Facebook explains its new borderline content initiative

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The spread of misinformation on Facebook is still a serious problem that the platform needs to address, having failed to do so with past attempts.

Whether that changes with the social media organisation’s latest initiative remains to be seen, but Facebook founder and CEO Mark Zuckerberg recently wrote a lengthy blog post explaining the company’s position on engagement and how it plans to limit the spread of sensationalist and provocative content on the platform.

This “borderline content”, as it is being termed, will not be removed from Facebook entirely, with Zuckerberg’s previous points about censorship and freedom of speech cited once again here.

He also adds that controversial content is naturally engaged with by Facebook users than other types of content which sounds like Zuckerberg is abundantly aware that. although provocative posts could pose a problem for users, it still ensures a good number of clicks for Facebook.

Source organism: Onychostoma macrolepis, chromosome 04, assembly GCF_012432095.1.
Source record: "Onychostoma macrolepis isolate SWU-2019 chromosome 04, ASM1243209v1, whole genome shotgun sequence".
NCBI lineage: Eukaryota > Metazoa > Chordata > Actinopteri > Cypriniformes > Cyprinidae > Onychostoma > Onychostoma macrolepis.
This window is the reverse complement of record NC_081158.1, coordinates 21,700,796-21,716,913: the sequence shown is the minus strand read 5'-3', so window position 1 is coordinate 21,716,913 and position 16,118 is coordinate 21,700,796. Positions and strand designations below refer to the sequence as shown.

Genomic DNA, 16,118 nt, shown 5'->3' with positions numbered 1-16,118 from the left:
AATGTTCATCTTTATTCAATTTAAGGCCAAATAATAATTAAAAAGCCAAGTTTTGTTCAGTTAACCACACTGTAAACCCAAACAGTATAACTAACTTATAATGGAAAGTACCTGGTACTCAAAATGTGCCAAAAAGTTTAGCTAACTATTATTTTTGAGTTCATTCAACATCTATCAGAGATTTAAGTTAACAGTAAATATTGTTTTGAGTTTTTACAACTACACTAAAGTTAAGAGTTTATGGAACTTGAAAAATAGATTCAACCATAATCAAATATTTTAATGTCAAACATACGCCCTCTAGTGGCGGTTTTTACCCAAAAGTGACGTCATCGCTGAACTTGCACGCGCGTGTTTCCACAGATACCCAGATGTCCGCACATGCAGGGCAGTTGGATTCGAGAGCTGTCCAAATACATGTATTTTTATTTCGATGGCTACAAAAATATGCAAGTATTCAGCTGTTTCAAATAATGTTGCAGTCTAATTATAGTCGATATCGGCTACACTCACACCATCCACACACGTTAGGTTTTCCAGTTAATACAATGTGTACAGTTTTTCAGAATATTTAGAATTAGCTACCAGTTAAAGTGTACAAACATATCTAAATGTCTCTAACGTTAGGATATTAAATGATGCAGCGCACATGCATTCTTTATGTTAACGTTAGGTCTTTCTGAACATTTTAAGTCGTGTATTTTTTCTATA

“An important question we face is how to balance the ideal of giving everyone a voice with the realities of keeping people safe and bringing people together,” writes the Facebook founder.

“What should be the limits to what people can express? What content should be distributed and what should be blocked? Who should decide these policies and make enforcement decisions? Who should hold those people accountable?,” asks Zuckerberg.

Facebook’s new solution to tackle borderline content is simply adjusting what its algorithms currently look for, with its AI identifying content that is needlessly controversial, and then limiting how far it can spread on the platform.

Examples of this include “photos close to the line of nudity, like with revealing clothing or sexually suggestive positions”, or “posts that don’t come within our definition of hate speech but are still offensive,” explains Zuckerberg.

In both examples given, there is certainly some room for interpretation by the algorithm, and we suspect there will be a few incorrect post removals as the AI begins to learn what to look for with greater accuracy.

While we’re sure Facebook’s algorithms can indeed decrease how much a story appears in news feeds, but will it be able to stop users naturally spreading viral or fake content they encounter on the platform?


[Image – Facebook]

Robin-Leigh Chetty

Robin-Leigh Chetty

When he's not reviewing the latest smartphones, Robin-Leigh is writing about everything tech-related from IoT and smart cities, to 5G and cloud computing. He's also a keen photographer and dabbles in console games.